Who Is responsible When The Automatic Braking Fails On My Car?
If the automatic braking on a vehicle fails or malfunctions and a car accident results, a product liability lawsuit against the manufacturer of the car may be brought. Product liability lawsuits are typically brought against the manufacturer and or distributor of a product that was either incorrectly designed or failed to work properly because of the way it was designed. If any component of a motor vehicle fails or has a design flaw, the motor vehicle manufacturer may be held responsible in a New Jersey court.
Product Liability Generally
The product liability act in New Jersey was passed in 1987 and is generally the cause of action for the failure of a product such as the automatic braking on a car failing. In order to establish that a product is generally unsafe or violates the product liability act, the plaintiff must establish that the product was either designed improperly or manufactured improperly so as to cause a violation of the product liability act and entitle the plaintiff to damages as a result of his or her injury. The plaintiff in a product liability action must generally establish that the product, in this specific circumstance, the motor vehicle, was not reasonably safe for its intended purpose (driving) because the vehicle’s automatic braking system was either improperly designed or manufactured.
Unintended Acceleration and Automatic Braking Failure
Automatic braking cases fall under a wider umbrella of automatic braking failures and unintended acceleration claims. As vehicles began to offer semi-autonomous driving, the driving public is beginning to rely upon the vehicle systems to function properly when the vehicle is in motion. One example of unintended acceleration and automatic braking failures is the adaptive cruise control systems that are now appearing in many vehicles. These systems use cameras and sensors to properly determine adequate following distance and speed that a vehicle should be traveling. If one of these systems is set by a driver and that system fails, resulting in a car accident, the manufacturer of the motor vehicle may be responsible if the plaintiff can establish that the system was either designed improperly or manufactured improperly in violation of the New Jersey Products Liability Act.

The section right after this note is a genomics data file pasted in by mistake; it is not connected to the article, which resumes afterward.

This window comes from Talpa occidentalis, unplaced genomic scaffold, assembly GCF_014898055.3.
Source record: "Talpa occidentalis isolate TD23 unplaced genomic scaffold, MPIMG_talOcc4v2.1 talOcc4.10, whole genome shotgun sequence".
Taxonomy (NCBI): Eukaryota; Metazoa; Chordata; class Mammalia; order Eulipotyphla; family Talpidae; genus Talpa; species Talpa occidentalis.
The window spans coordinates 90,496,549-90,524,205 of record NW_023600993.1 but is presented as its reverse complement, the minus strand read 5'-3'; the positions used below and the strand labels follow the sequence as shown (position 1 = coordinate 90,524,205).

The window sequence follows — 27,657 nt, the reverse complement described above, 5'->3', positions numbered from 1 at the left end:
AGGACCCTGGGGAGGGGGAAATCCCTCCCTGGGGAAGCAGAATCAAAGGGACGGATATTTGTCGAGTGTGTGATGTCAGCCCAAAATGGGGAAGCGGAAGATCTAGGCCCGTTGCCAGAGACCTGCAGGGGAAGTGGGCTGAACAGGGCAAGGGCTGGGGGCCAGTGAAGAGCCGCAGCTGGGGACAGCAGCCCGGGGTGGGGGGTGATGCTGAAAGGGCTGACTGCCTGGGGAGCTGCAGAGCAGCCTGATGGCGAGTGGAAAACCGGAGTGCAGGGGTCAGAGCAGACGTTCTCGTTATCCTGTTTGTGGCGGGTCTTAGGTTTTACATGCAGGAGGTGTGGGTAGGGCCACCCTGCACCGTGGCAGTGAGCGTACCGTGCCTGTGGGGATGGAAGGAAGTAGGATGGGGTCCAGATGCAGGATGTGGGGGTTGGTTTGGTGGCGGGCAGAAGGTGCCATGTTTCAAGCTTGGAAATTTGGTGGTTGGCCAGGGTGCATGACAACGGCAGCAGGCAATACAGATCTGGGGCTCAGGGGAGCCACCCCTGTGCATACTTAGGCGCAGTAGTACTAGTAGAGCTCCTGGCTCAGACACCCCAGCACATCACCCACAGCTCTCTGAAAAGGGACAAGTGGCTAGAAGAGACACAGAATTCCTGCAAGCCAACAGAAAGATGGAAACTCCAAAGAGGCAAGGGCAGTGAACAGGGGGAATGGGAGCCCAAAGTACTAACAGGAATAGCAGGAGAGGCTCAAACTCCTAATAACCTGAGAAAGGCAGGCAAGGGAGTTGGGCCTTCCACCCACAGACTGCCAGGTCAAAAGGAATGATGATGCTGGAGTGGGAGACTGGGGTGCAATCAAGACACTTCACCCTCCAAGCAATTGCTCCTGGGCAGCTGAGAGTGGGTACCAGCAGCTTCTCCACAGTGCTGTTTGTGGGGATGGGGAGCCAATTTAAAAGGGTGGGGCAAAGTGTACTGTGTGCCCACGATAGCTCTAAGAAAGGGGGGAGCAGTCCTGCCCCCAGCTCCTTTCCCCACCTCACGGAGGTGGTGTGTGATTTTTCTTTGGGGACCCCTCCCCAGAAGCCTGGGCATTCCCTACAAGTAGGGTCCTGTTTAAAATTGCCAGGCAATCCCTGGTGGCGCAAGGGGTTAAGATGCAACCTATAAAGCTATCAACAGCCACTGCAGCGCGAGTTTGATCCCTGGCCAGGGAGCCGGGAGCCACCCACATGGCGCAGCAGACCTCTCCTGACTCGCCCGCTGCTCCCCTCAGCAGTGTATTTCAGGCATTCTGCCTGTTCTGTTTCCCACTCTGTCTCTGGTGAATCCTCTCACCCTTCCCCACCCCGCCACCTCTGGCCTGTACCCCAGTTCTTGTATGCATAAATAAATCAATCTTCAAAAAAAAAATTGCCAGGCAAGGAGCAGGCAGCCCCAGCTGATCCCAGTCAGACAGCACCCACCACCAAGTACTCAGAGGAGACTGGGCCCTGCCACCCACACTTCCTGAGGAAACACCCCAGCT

Auto-Pilot or semiautonomous driving may also give rise to more vehicle product malfunctions and more disputes over the cause of a crash. In these cases, analysis of the vehicle data in conjunction with the testimony of the driver and other individuals will likely be key evidence in determining who is at fault for the accident.
Failure to Warn
Another potential aspect of a product liability lawsuit is the allegation that the manufacturer of the product did not sufficiently warn plaintiffs of the potential danger of the product. In an automatic braking failure case, the allegation would likely involve a claim from the plaintiff that the car manufacturer did not properly and adequately warn of any limits or potential malfunctions of the braking system in the vehicle. Most motor vehicles today do come with some level of warning about the limitations of the systems therefore the adequacy of the warning will likely be the issue to be litigated in an automatic braking failure case.
Another issue or potential defense to a product liability lawsuit is when defendants or the maker of the product allege that the plaintiff was misusing the product or not using the product for its intended purpose. This defense could be raised in an automatic braking failure case. The manufacturer of the vehicle may allege the plaintiff was driving the vehicle too fast or was not operating the vehicle properly and safety and was therefore misusing the product under New Jersey law. Though this is an issue or defense that is typically raised by the manufacturer, the ultimate burden of proof rests upon the plaintiff to affirmatively prove that he or she was using the product properly.
Comparative fault in a products liability case is a defense that can be raised by the manufacturer. If the automatic braking of a vehicle fails, the defense may raise this defense in alleging that the plaintiff was not paying attention or driving their vehicle properly and the happening of the accident was the fault of the plaintiff. To successfully raise this defense, the defendant must prove that plaintiff deliberately and knowingly acted in such a way as to create or materially increase a risk of injury and that such action was a proximate cause of the accident. If a vehicle was not engaged in some form of semi-autonomous driving and the plaintiff’s allegation is that the automatic emergency braking simply did not work, the defendant or manufacturer will very likely succeed in raising the comparative fault defense. If however, the vehicle was engaged in some form of semi-autonomous driving, including using adaptive cruise control and the vehicle either accelerated or failed to stop, the comparative fault doctrine may be overcome by the plaintiff.
Ultimately the jury will have to determine what percentage of the accident is the plaintiff’s fault and what percentage of the accident is the defendant’ fault. If the plaintiff is more at fault than the defendant for the accident, the plaintiff will not be able to recover the damages they suffered as a result of the motor vehicle crash.
If you or someone you know has been involved in a serious motor vehicle crash where the systems in the vehicle either malfunctioned or caused the crash, contact our lawyers. Our attorneys offer a free no obligation consultation. Should we represent you, you do not pay a fee unless we win.